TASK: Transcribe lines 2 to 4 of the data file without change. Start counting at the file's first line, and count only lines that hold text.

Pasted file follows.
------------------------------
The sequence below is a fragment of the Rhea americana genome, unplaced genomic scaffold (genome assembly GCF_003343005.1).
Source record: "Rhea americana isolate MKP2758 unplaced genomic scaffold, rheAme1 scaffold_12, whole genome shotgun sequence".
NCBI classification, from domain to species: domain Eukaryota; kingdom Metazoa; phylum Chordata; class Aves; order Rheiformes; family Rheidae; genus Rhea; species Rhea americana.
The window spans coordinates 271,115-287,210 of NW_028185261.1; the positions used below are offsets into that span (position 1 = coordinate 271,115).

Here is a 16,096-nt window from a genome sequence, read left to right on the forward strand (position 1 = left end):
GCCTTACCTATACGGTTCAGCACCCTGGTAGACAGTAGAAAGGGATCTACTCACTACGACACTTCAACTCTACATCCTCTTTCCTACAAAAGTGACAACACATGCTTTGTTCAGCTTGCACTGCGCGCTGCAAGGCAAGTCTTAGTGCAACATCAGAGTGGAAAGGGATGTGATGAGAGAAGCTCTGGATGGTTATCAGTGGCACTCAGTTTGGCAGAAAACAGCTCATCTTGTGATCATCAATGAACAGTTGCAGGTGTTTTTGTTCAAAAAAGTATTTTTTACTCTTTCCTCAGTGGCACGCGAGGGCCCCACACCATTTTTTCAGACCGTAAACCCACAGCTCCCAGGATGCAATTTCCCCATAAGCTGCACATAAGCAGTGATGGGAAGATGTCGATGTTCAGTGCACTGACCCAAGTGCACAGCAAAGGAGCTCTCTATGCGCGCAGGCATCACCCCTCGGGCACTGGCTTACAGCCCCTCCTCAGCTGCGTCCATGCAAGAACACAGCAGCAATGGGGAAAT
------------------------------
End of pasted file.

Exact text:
Source record: "Rhea americana isolate MKP2758 unplaced genomic scaffold, rheAme1 scaffold_12, whole genome shotgun sequence".
NCBI classification, from domain to species: domain Eukaryota; kingdom Metazoa; phylum Chordata; class Aves; order Rheiformes; family Rheidae; genus Rhea; species Rhea americana.
The window spans coordinates 271,115-287,210 of NW_028185261.1; the positions used below are offsets into that span (position 1 = coordinate 271,115).